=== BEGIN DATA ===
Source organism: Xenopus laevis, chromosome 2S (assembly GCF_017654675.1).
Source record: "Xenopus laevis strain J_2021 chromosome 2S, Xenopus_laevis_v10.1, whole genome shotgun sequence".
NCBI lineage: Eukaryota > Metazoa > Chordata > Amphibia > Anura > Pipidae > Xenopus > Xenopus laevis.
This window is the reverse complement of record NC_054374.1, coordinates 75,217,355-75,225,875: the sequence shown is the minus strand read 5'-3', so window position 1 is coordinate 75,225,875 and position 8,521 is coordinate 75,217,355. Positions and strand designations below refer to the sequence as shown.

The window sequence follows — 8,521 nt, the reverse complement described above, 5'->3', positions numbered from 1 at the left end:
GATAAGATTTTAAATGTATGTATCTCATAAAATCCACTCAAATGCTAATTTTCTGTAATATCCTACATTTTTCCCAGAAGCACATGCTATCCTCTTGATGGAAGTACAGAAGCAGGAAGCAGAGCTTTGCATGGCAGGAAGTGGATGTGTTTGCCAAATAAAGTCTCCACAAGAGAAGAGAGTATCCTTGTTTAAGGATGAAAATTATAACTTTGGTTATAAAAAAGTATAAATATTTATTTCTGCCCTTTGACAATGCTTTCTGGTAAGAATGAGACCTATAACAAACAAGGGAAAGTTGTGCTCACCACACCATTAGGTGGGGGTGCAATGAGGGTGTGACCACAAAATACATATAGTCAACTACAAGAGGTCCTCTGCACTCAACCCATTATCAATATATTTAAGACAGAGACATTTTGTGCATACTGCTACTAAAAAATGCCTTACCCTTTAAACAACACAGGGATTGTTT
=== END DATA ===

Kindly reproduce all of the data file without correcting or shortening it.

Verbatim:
Source organism: Xenopus laevis, chromosome 2S (assembly GCF_017654675.1).
Source record: "Xenopus laevis strain J_2021 chromosome 2S, Xenopus_laevis_v10.1, whole genome shotgun sequence".
NCBI lineage: Eukaryota > Metazoa > Chordata > Amphibia > Anura > Pipidae > Xenopus > Xenopus laevis.
This window is the reverse complement of record NC_054374.1, coordinates 75,217,355-75,225,875: the sequence shown is the minus strand read 5'-3', so window position 1 is coordinate 75,225,875 and position 8,521 is coordinate 75,217,355. Positions and strand designations below refer to the sequence as shown.

The window sequence follows — 8,521 nt, the reverse complement described above, 5'->3', positions numbered from 1 at the left end:
GATAAGATTTTAAATGTATGTATCTCATAAAATCCACTCAAATGCTAATTTTCTGTAATATCCTACATTTTTCCCAGAAGCACATGCTATCCTCTTGATGGAAGTACAGAAGCAGGAAGCAGAGCTTTGCATGGCAGGAAGTGGATGTGTTTGCCAAATAAAGTCTCCACAAGAGAAGAGAGTATCCTTGTTTAAGGATGAAAATTATAACTTTGGTTATAAAAAAGTATAAATATTTATTTCTGCCCTTTGACAATGCTTTCTGGTAAGAATGAGACCTATAACAAACAAGGGAAAGTTGTGCTCACCACACCATTAGGTGGGGGTGCAATGAGGGTGTGACCACAAAATACATATAGTCAACTACAAGAGGTCCTCTGCACTCAACCCATTATCAATATATTTAAGACAGAGACATTTTGTGCATACTGCTACTAAAAAATGCCTTACCCTTTAAACAACACAGGGATTGTTT